‘Game of Thrones’ Recap: Episode 6 – Beyond The Wall

A Song of Spectacle and Silliness


When Game Of Thrones is at its best, the show delivers a combination of drama, intrigue, suspense, intensity, action, and storytelling that’s unrivaled on the small screen and almost every other screen. GOT is the gold standard when it comes to delivering the goods and with some small exceptions throughout the way (pour one out – or don’t – for the Sand Snakes), GOT has been uniformly excellent. For that reason, when it was announced that Seasons 7 and 8 would only have 13 combined episodes left rather than the expected 20, the show’s executive producers and writers David Benioff & D.B. Weiss were for the most part given the benefit of the doubt that they could stick the landing and end the show on the same high note that it’s been on since the pilot episode.

However, after this last week’s episode, Benioff & Weiss are starting to make fans question whether they can bring this one home.

As the penultimate episode of the season, “Beyond The Wall” should have delivered on par with prior epics like “Baelor,” “Blackwater,” “Rains of Castamere,” “Watchers On The Wall,” and “Battle of the Bastards” that took place before the finale in their respective seasons. Instead, viewers are left with questions not only as to the minute logistics of the show, but also how GOT could rely upon such flimsy plot devices to get us to the dramatic result of Dany losing one of her children and having the Night King resurrect Viserion for his own evil purposes.

Viserion is resurrected by the Night King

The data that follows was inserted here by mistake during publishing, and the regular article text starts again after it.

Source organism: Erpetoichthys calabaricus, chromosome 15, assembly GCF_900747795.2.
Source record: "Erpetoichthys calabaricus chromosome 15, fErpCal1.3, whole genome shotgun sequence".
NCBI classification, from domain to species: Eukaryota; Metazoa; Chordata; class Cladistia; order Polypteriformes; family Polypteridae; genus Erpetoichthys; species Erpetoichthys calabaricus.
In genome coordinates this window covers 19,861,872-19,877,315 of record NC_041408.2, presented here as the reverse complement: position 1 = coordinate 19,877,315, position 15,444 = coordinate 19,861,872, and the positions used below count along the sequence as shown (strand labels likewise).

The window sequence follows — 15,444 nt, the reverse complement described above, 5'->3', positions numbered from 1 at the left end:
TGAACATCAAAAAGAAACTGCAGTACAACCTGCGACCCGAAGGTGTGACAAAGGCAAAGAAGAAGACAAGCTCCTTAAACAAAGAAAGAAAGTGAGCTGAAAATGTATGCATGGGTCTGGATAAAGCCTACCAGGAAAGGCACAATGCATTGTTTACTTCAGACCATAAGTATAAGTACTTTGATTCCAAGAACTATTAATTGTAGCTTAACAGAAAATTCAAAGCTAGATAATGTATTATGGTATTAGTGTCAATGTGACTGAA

Viserion is resurrected by the Night King

Normally, I’d say that if you’re letting logistical issues & conflicts like “where did the White Walkers get big giant chains,” “why did the wights refuse to cross the water but had no problem going into to drag out Viserion,” and “how fast do people and ravens really travel in Westeros” get in your way of enjoying the show,  then you are clearly nit-picking a little bit. It is a show with dragons and ice zombies, after all. But there’s no way to have a plot point revolve around our characters waiting for rescue and not explain how things happened ridiculously fast. It makes no sense why Jon and the “Fellowship of the Wight”, didn’t bring ravens with them like the Night’s Watch did on range missions beyond the wall just in case they ran into trouble. It also makes no sense for them to not equip themselves with dragonglass arrows or other weapons to give them a better advantage. It looks like Jorah, Tormund, and others were equipped with obsidian weapons, but using obsidian arrows to keep back or hit the White Walkers from afar would have helped immensely in the final battle.